Paul, a servant of Christ Jesus, called to be an apostle, set apart for the gospel of God,2 which he promised beforehand through his prophets in the holy Scriptures, 3 concerning his Son, who was descended from David according to the flesh 4 and was declared to be the Son of God in power according to the Spirit of holiness by his resurrection from the dead, Jesus Christ our Lord,5 through whom we have received grace and apostleship to bring about the obedience of faith for the sake of his name among all the nations,6 including you who are called to belong to Jesus Christ,
7 To all those in Rome who are loved by God and called to be saints:
Grace to you and peace from God our Father and the Lord Jesus Christ.
When I travel around Chicago I see a lot of storefront churches that claim to be apostolic or they are even pastored by Apostle such-and-such. It seems like a grand title, and it also seems charismatic. When I see the world ‘apostle’, it connects in my mind with anointing and gifts of the Holy Spirit.
Despite the lowly status of ‘slave’ or ‘servant’, Paul also owns the lofty title of ‘apostle.’ He is not an apostle because of his own authority, but Jesus exercises his authority in calling Paul. Mathew 10 shows us clearly how apostles are made. Jesus confers upon the disciples his authority and designates them as apostles. As apostles, these 12 men are to go into the world as Jesus’ representatives and make a difference. An apostle is one who is sent. They are also a representative of the one who sends them.
So how is Paul and apostle if Jesus commissioned and sent his 12? Paul was commissioned by Jesus, too. After bursting into Paul’s life on the road to Damascus, Jesus met with Paul in the wilderness (Galatians 1:17) and commissioned him for service. Paul, then ends up sharing the qualifications of the original apostles. They were all instructed by Jesus, given authority directly by him, and they went into all the world to communicate the good news.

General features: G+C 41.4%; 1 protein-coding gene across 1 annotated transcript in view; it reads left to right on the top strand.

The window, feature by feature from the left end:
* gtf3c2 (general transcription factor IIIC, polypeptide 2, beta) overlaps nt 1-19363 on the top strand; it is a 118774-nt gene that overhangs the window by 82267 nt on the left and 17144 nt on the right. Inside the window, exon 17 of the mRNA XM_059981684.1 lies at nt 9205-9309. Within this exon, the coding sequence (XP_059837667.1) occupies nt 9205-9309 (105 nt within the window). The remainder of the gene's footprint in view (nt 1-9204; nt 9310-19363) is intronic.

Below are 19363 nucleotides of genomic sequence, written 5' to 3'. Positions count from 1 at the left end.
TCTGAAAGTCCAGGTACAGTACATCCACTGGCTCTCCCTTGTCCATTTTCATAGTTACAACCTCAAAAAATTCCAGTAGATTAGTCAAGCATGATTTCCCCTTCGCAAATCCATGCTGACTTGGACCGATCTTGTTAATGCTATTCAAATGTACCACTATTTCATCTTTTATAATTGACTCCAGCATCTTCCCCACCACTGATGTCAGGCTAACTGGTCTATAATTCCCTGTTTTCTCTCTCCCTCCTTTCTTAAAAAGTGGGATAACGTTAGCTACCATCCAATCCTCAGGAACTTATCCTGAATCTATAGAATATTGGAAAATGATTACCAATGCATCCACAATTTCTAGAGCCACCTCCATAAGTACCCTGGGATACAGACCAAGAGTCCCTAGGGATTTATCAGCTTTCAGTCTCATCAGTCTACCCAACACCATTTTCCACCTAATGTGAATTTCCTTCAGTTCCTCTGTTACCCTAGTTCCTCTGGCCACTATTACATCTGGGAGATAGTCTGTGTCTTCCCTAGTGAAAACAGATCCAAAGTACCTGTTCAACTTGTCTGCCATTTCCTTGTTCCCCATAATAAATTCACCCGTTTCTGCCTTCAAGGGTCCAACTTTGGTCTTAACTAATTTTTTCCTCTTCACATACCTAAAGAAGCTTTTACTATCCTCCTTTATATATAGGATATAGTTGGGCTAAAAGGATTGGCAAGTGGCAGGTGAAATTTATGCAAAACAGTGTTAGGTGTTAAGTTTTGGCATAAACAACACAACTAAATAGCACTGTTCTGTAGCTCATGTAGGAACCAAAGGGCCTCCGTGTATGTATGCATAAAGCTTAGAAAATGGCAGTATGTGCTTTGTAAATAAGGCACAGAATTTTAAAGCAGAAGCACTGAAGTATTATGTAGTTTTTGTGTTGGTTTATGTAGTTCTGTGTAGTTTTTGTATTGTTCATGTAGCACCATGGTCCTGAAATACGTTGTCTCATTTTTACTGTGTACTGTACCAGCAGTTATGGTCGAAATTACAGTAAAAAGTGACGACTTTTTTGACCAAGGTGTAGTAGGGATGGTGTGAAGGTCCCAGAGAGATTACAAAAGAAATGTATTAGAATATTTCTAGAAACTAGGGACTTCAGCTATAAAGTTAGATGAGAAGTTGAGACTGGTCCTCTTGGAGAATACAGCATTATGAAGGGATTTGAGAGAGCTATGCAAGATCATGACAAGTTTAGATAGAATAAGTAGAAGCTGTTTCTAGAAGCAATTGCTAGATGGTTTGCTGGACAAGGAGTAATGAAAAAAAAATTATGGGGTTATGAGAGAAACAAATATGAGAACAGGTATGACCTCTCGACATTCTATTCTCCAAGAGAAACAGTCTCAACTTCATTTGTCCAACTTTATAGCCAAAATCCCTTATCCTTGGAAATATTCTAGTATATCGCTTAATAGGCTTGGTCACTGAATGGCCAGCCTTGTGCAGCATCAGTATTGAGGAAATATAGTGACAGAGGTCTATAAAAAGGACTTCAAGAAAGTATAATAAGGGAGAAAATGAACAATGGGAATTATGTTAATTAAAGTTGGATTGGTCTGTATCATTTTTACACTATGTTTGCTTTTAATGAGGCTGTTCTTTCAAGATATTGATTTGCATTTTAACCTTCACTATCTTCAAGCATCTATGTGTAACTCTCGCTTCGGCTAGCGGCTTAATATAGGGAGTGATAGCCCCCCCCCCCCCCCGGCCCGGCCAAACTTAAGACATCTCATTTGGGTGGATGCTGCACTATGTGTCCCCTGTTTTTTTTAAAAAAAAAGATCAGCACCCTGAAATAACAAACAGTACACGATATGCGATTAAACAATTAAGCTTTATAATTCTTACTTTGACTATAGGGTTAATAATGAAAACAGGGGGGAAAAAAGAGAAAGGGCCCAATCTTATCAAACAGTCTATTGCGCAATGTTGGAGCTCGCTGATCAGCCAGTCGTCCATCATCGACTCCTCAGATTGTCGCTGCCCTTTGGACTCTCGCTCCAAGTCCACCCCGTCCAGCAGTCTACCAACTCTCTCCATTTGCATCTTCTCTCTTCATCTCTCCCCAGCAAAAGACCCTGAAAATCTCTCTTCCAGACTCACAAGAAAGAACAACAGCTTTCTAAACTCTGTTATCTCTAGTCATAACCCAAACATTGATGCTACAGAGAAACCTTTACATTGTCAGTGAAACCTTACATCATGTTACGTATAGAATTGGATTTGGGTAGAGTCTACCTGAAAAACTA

Paul knows that he is not called an apostle because of his own worth. It is by grace that he is given such a high status by the one whom he persecuted.
Although we are not apostles in the original sense of being taught directly by Jesus and commissioned by him, we are apostles in a lesser sense. We have been taught the words of Jesus as his apostles have taught us in scripture. We know the good news of Jesus and how life with him transforms the soul and transforms the world. We have been commissioned to go into all the world and make disciples. So, we too, should have a spirit of evangelism that burns in us. We should see ourselves as missionaries.
The idea of missionaries has been somewhat hijacked by the professional missionary of the 17th-20th centuries. We have all listened to exotic stories of adventure from foreign lands. I know because I was enthralled by those stories and set sail from England many years ago. However, as one who now lives far from the country that I call home, I have seen the weakness of our exotic definition. Just like we define a minister as the one in the church that we pay, so we define a missionary as the one in the church who raises support or who lives in the 10-40 window. We are all called to be ministers and we are all called to live missionally.
So is Paul talking of himself in this passage just like any one of us could? No, not really. He is claiming a position among the first apostles with their elevated status. This will lend his letter more authority and credibility for the task that he is about to perform. The most direct application is not that we should be missionaries too, like Paul. The most direct application is that we should pay close attention to what Jesus communicates through his servant apostle Paul. Although it is all well and good to read books by Christian writers, like the newly published 20 Things We’d Tell Our Twentysomething Selves, Peter and Kelli Worrall (the authors) lack the authority and credibility of Paul. Reading the letters of Paul, even before the New Testament became what it is, were more authoritative than reading the works of Julius Caesar or Aristotle.
- What is the second thing that Paul claims to be?
- What does apostle mean ( maybe look it up?)?
- In what ways is Jesus as apostle different from Paul the apostle, different from John Kelly (see above) the apostle?
- How should we redefine ourselves as an apostle?
- How should Paul’s status as apostle change how people read the Book of Romans?